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Arumuga Mudaliar Vs. Annamalai Mudaliar - Court Judgment

LegalCrystal Citation
SubjectCivil
CourtChennai High Court
Decided On
Reported in(1966)2MLJ223
AppellantArumuga Mudaliar
RespondentAnnamalai Mudaliar
Cases ReferredHuth v. Huth L.R.
Excerpt:
.....to the plaintiff as ex-trustee at nedungal-vide cover exhibit a-2. it so happened, however, according to the plaintiff, that when the postman brought the letter on 7th may, 1958 the plaintiff was not in his house and had gone to the house of his uncle's son muniswamy mudaliar who had died just that day in the same village......broomstick and filth thrown on his head and that further the plaintiff was a mean-minded man. the letter exhibit a-i was mostly in the handwriting of one viswanatha mudaliar. but there are some corrections made by the defendant and the letter has been signed by the defendant. the defendant, like the plaintiff, was a resident of nedungal, however, the means adopted by the defendant of sending exhibit a-i to the plaintiff was to send it by registered post addressed to the plaintiff as ex-trustee at nedungal-vide cover exhibit a-2. it so happened, however, according to the plaintiff, that when the postman brought the letter on 7th may, 1958 the plaintiff was not in his house and had gone to the house of his uncle's son muniswamy mudaliar who had died just that day in the same village. the.....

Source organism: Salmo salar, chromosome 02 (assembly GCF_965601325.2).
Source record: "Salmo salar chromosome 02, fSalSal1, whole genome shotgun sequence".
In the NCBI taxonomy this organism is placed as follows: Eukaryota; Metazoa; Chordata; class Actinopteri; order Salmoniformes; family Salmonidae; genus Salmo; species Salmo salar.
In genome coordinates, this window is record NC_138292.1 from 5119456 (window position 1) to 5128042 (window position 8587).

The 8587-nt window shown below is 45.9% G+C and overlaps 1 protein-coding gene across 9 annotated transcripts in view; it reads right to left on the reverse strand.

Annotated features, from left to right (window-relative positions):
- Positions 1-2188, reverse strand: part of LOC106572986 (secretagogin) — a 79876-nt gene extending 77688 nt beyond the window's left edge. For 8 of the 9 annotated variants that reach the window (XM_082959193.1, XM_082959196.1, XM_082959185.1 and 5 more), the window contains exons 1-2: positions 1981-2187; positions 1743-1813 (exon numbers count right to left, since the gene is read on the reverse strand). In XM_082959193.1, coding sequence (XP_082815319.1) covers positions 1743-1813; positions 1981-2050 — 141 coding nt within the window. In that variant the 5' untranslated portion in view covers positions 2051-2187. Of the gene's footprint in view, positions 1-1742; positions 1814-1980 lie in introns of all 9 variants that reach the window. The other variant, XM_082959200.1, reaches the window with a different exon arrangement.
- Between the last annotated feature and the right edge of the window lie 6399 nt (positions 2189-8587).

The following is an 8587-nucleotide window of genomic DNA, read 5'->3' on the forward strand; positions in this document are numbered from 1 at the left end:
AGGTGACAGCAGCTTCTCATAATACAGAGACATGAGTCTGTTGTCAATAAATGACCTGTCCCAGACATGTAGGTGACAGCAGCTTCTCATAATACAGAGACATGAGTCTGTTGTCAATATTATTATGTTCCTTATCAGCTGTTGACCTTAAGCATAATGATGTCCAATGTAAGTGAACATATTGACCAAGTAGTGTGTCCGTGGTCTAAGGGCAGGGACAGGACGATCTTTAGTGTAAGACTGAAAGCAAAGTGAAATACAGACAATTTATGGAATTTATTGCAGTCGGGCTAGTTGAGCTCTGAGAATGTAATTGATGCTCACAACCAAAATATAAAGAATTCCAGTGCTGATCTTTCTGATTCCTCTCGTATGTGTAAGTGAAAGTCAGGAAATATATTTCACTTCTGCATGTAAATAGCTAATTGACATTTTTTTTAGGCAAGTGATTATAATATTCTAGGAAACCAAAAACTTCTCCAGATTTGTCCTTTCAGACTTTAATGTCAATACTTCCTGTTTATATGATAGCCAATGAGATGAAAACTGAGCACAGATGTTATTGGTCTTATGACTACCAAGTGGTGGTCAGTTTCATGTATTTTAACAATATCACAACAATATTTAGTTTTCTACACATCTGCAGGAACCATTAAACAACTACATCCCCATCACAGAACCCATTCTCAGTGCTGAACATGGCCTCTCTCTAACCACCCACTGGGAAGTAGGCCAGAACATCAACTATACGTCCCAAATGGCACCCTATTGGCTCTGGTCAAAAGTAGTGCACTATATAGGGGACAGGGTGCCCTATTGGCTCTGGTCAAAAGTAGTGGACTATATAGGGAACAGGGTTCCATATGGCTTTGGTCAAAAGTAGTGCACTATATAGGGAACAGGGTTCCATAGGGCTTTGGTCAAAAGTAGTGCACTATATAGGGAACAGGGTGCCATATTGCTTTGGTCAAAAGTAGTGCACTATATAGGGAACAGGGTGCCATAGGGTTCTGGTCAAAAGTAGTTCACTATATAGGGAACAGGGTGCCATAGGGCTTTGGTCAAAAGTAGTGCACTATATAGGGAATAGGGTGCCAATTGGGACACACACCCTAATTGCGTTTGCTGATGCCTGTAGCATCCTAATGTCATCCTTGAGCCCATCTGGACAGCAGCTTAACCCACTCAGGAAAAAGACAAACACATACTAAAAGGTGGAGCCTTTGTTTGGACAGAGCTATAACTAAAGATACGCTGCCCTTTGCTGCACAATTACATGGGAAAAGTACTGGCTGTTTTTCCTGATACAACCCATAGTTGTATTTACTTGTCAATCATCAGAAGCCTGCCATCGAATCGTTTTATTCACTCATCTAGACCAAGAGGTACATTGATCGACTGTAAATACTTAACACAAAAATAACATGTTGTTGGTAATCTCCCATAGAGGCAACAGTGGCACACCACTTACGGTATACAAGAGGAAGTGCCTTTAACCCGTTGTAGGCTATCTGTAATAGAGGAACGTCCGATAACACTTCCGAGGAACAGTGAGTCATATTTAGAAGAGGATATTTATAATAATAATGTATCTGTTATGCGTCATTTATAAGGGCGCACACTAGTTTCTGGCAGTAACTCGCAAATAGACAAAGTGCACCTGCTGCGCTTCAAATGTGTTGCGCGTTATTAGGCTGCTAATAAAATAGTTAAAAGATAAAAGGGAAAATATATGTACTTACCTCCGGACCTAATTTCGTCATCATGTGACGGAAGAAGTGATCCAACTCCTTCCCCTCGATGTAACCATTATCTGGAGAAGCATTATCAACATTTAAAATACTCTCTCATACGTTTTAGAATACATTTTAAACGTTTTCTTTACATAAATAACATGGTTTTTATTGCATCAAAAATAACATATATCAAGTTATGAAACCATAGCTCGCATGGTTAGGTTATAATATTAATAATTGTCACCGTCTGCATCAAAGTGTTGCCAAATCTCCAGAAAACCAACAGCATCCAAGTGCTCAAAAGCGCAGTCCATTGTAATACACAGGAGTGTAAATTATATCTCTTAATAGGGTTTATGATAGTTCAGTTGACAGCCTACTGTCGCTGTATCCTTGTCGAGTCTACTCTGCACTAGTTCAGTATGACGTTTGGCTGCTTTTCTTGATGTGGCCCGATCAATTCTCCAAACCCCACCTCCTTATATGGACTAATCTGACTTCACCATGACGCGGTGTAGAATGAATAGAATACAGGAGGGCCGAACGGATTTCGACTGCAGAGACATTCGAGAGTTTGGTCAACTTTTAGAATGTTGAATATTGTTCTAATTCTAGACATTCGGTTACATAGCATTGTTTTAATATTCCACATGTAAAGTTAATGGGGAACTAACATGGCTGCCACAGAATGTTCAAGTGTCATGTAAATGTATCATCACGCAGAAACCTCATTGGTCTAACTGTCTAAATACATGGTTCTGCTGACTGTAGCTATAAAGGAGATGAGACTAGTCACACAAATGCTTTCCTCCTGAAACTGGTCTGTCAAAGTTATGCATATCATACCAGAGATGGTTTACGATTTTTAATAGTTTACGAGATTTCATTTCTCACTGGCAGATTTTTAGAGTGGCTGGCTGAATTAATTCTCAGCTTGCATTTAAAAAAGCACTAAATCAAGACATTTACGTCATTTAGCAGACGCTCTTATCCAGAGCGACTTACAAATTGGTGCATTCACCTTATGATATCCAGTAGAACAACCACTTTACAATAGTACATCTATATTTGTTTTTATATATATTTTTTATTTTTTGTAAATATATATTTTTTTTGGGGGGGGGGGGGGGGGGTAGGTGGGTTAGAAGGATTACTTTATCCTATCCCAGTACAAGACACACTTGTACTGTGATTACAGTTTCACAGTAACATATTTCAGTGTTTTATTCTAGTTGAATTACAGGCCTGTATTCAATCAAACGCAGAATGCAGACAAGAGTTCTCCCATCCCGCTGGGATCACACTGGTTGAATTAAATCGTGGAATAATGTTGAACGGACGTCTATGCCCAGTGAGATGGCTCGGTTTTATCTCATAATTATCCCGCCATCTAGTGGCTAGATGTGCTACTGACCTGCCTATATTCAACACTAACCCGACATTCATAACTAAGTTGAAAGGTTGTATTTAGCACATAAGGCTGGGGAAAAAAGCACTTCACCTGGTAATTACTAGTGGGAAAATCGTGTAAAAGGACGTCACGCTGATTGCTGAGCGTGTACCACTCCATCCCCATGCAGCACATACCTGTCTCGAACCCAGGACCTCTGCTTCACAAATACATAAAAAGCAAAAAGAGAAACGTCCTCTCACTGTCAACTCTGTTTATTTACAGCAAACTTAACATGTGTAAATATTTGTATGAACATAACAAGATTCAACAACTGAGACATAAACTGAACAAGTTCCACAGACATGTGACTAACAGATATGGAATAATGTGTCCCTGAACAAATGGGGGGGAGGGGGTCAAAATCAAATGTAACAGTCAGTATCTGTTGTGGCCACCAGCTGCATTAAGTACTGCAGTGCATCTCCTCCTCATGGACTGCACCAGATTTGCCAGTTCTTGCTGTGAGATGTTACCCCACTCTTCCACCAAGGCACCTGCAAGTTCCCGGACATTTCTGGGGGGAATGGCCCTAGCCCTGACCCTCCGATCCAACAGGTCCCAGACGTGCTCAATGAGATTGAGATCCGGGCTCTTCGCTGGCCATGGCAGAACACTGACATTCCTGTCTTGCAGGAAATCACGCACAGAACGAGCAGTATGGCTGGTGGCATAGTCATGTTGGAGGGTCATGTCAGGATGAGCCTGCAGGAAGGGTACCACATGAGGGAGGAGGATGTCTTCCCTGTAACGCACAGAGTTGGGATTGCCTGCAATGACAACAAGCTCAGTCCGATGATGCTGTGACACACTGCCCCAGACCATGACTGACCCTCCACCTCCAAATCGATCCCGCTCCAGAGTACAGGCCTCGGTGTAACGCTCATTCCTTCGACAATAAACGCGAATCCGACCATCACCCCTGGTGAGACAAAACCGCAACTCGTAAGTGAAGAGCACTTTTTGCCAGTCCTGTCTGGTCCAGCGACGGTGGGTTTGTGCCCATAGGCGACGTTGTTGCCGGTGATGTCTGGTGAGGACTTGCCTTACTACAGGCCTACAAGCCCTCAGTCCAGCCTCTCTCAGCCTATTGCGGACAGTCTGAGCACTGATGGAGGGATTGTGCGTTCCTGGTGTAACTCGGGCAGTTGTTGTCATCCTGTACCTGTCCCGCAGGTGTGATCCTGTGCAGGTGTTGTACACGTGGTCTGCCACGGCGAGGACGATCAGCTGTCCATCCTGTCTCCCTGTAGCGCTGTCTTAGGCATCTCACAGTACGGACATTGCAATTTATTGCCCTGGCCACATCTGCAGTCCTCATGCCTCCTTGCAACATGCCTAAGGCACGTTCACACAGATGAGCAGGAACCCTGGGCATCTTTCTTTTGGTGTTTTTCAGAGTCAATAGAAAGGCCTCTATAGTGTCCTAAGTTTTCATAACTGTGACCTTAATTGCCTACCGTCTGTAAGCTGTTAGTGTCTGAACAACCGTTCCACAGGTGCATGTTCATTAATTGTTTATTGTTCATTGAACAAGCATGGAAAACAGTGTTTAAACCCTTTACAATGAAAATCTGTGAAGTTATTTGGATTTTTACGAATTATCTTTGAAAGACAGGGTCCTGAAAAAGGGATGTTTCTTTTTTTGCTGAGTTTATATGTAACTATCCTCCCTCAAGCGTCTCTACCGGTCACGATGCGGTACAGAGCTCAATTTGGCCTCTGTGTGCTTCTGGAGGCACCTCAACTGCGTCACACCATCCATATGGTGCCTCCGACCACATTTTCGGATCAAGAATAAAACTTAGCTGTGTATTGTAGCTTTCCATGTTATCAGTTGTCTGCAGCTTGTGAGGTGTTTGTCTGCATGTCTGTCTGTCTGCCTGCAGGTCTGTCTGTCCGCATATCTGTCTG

Judgment:

K.S. Venkataraman, J.

1. The plaintiff is the appellant in this Second Appeal. The suit is one for damages of Rs. 500 against the defendant for having defamed the plaintiff by writing the letter Exhibit A-I, dated 5th May, 1958 and publishing it The Courts below find that the matter complained of is highly defamatory to the plaintiff, but that there has been no publication and it is on the latter ground that the suit was dismissed by the learned District Munsif and the dismissal was confirmed by the learned Subordinate Judge on appeal. The contention of the appellant's learned Counsel Sri Jagadisa Iyer before me is that there has been publication. That is a question of fact and no reasons have been shown to justify interference under Section 100, Civil Procedure Code, with that finding.